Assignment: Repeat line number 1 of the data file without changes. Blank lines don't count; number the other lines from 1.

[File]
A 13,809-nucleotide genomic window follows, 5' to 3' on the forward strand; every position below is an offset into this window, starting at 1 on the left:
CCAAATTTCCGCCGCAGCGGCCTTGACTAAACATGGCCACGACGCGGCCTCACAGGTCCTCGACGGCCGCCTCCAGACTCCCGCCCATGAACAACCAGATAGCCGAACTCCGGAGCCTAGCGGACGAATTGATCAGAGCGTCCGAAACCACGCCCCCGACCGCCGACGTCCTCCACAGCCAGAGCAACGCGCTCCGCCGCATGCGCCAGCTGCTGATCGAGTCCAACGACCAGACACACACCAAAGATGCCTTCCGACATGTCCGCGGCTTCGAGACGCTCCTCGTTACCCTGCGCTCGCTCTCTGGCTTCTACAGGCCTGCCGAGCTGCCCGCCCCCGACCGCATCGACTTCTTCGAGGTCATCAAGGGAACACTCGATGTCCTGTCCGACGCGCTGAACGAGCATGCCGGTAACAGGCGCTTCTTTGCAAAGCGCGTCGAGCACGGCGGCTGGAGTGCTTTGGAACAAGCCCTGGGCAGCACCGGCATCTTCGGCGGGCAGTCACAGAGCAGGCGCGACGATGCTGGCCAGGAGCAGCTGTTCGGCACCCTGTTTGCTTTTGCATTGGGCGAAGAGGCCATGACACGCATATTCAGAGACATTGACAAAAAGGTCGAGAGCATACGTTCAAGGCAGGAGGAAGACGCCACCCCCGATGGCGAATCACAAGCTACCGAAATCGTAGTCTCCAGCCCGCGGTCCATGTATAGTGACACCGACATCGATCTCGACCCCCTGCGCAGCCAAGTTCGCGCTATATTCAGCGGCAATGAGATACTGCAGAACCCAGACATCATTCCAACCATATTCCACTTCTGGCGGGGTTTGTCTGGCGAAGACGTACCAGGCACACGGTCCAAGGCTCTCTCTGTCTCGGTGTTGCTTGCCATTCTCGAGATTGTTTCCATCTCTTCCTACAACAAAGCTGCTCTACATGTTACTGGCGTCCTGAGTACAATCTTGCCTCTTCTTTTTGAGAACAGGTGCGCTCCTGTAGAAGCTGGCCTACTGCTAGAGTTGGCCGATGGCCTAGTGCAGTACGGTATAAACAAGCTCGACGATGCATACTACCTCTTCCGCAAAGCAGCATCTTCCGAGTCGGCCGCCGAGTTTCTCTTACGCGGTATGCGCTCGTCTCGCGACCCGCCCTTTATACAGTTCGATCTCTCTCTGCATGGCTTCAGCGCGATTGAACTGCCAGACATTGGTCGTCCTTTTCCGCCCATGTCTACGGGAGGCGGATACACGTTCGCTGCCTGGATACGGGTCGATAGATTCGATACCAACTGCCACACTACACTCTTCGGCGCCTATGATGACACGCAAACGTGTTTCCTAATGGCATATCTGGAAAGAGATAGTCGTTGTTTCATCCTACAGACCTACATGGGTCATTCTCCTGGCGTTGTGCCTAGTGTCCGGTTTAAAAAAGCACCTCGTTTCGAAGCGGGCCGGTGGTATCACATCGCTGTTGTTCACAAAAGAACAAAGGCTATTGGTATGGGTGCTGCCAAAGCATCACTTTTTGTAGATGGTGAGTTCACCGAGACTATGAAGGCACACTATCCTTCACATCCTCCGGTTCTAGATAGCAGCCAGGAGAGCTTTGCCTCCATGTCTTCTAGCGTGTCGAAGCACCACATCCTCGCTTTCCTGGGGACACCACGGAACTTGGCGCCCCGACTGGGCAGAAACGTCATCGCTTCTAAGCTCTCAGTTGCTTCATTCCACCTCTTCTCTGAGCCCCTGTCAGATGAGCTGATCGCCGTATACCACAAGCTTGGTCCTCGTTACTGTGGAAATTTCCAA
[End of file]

A 13,809-nucleotide genomic window follows, 5' to 3' on the forward strand; every position below is an offset into this window, starting at 1 on the left: